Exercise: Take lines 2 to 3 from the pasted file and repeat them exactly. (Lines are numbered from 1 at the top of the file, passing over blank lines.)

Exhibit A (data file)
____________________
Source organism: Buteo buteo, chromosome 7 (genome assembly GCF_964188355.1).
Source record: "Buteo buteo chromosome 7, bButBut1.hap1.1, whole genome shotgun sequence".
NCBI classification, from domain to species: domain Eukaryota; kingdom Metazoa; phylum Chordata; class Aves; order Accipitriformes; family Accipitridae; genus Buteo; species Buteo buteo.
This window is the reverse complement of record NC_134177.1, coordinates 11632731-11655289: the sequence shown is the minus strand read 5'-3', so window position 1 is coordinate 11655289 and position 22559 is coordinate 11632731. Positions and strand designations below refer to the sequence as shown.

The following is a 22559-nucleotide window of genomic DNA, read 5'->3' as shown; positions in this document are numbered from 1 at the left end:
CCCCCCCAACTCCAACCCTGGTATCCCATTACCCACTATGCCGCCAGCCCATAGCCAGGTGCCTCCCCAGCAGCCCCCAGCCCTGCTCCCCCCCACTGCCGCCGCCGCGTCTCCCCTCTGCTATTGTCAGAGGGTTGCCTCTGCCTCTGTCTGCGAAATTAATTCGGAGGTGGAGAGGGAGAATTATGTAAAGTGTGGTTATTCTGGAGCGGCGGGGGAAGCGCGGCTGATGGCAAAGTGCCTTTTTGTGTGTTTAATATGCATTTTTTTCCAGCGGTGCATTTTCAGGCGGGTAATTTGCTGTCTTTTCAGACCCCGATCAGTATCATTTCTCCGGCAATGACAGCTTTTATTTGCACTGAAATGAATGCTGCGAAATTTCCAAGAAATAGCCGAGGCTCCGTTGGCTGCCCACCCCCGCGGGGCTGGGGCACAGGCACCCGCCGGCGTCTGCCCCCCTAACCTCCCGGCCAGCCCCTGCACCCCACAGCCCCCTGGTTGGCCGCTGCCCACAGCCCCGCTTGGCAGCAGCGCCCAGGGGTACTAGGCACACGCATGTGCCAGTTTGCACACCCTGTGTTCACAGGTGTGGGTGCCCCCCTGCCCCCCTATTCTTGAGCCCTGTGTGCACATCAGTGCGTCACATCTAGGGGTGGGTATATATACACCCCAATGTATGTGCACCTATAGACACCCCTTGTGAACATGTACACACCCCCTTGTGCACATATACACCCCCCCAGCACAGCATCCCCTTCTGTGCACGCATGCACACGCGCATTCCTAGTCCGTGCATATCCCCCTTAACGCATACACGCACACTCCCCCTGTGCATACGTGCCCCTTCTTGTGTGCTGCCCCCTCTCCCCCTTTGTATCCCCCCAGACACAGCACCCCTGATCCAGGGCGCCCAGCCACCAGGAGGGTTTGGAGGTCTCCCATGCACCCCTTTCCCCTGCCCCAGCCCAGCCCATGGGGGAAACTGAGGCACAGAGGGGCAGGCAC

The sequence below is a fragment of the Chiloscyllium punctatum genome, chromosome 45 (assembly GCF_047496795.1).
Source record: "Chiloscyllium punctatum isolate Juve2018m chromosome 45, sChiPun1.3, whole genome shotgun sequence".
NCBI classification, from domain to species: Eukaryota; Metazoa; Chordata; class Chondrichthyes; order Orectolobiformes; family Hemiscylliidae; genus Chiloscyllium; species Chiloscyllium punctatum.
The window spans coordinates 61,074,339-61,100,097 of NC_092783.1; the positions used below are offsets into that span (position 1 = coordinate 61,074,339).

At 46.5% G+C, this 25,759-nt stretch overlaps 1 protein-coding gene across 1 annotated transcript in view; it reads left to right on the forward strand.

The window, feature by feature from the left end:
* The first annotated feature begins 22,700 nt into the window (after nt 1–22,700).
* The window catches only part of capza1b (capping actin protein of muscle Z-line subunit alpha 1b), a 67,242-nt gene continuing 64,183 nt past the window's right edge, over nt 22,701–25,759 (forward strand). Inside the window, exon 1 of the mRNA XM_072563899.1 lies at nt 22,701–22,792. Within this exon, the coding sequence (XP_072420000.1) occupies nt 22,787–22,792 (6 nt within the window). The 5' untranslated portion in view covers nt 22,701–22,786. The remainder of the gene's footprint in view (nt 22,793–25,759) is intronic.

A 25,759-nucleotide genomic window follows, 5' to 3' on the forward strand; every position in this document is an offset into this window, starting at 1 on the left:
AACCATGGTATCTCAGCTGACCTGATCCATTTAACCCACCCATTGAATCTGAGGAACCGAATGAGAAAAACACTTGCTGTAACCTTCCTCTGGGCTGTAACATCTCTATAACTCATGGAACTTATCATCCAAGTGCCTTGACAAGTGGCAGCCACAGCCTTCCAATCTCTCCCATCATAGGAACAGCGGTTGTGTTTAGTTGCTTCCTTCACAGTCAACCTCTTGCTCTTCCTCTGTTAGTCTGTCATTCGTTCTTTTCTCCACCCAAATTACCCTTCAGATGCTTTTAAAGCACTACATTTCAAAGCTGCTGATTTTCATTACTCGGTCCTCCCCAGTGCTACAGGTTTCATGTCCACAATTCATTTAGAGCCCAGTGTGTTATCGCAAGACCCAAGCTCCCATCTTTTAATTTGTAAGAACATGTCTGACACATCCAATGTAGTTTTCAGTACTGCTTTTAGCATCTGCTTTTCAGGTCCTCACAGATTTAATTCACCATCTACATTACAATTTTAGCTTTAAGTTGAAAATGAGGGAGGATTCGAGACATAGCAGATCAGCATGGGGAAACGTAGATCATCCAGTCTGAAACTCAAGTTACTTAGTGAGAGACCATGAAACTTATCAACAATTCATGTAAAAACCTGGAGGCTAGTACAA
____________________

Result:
Source record: "Buteo buteo chromosome 7, bButBut1.hap1.1, whole genome shotgun sequence".
NCBI classification, from domain to species: domain Eukaryota; kingdom Metazoa; phylum Chordata; class Aves; order Accipitriformes; family Accipitridae; genus Buteo; species Buteo buteo.